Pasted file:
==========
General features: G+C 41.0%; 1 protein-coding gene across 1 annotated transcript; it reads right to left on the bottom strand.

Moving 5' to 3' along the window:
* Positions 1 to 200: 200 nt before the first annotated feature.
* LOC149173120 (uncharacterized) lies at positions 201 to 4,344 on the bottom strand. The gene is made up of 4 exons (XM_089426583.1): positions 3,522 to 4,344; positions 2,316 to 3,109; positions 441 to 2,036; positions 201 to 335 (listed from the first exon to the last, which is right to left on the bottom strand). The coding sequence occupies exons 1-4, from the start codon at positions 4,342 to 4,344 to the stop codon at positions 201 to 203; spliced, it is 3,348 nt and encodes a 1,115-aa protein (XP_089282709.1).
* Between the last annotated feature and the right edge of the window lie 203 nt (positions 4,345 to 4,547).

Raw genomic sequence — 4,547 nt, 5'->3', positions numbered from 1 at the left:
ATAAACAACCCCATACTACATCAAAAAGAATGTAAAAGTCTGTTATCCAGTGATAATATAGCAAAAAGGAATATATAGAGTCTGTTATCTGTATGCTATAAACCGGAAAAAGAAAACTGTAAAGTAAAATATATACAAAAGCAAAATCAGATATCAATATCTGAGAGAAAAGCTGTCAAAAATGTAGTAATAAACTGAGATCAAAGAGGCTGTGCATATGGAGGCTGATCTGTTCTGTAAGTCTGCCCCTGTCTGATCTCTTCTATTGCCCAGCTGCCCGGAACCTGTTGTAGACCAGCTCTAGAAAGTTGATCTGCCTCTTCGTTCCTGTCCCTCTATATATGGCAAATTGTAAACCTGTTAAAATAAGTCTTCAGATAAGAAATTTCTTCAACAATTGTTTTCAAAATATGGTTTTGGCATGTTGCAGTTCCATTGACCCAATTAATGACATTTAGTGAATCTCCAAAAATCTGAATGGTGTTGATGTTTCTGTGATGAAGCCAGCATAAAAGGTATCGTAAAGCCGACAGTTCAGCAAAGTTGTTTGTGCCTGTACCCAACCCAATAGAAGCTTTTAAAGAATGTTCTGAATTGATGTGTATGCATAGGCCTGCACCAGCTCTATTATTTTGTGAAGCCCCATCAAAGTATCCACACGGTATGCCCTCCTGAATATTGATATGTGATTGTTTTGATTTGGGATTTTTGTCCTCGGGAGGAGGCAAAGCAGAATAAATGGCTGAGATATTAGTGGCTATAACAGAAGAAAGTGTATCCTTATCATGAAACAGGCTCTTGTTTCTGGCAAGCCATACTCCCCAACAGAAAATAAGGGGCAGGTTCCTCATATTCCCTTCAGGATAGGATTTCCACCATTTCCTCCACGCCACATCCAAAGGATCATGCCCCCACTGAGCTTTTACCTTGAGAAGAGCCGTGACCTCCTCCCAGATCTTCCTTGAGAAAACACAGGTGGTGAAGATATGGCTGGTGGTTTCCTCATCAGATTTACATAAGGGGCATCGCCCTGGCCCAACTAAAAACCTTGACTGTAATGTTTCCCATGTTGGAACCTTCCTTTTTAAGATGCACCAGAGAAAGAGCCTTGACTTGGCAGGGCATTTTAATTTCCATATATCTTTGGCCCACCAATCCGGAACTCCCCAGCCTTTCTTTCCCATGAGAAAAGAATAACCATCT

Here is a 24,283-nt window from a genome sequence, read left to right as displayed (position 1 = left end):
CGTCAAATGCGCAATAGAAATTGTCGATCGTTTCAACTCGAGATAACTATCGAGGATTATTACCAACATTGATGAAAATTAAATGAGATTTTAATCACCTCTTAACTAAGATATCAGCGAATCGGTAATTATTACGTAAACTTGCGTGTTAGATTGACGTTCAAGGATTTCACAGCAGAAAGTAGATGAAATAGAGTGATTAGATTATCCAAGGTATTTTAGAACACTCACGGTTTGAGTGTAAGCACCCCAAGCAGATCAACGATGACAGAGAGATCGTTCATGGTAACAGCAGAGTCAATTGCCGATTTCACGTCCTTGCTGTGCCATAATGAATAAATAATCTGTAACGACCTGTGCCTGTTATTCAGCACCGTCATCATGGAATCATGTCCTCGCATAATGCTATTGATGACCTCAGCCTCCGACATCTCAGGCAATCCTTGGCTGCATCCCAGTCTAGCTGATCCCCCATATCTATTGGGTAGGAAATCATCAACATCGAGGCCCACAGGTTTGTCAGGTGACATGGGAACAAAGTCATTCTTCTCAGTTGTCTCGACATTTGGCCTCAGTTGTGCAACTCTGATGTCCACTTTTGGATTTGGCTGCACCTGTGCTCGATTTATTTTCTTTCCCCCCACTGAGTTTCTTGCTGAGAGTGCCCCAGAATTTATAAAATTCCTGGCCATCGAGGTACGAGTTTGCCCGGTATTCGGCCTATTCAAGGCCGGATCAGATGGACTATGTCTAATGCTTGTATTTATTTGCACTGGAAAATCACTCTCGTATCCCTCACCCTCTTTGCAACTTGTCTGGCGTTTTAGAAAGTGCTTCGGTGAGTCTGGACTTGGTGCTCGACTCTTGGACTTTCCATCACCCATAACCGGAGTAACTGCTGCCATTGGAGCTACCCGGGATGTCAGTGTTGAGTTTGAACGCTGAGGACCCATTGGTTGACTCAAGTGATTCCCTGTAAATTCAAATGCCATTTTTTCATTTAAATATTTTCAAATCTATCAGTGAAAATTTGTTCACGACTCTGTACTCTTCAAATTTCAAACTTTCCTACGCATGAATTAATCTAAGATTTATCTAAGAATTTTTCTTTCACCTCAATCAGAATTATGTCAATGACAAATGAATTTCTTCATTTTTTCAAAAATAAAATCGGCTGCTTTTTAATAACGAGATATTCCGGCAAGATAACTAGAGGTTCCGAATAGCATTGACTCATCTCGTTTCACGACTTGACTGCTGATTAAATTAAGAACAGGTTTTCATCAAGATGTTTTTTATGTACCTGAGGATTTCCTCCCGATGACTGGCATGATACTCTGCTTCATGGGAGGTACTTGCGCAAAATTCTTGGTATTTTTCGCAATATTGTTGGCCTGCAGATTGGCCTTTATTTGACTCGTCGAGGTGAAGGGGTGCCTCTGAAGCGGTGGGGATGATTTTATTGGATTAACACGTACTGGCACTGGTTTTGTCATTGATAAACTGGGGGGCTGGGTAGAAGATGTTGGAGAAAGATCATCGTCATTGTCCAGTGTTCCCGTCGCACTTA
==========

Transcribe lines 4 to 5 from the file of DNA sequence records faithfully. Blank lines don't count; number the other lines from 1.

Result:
* LOC149173120 (uncharacterized) lies at positions 201 to 4,344 on the bottom strand. The gene is made up of 4 exons (XM_089426583.1): positions 3,522 to 4,344; positions 2,316 to 3,109; positions 441 to 2,036; positions 201 to 335 (listed from the first exon to the last, which is right to left on the bottom strand). The coding sequence occupies exons 1-4, from the start codon at positions 4,342 to 4,344 to the stop codon at positions 201 to 203; spliced, it is 3,348 nt and encodes a 1,115-aa protein (XP_089282709.1).
* Between the last annotated feature and the right edge of the window lie 203 nt (positions 4,345 to 4,547).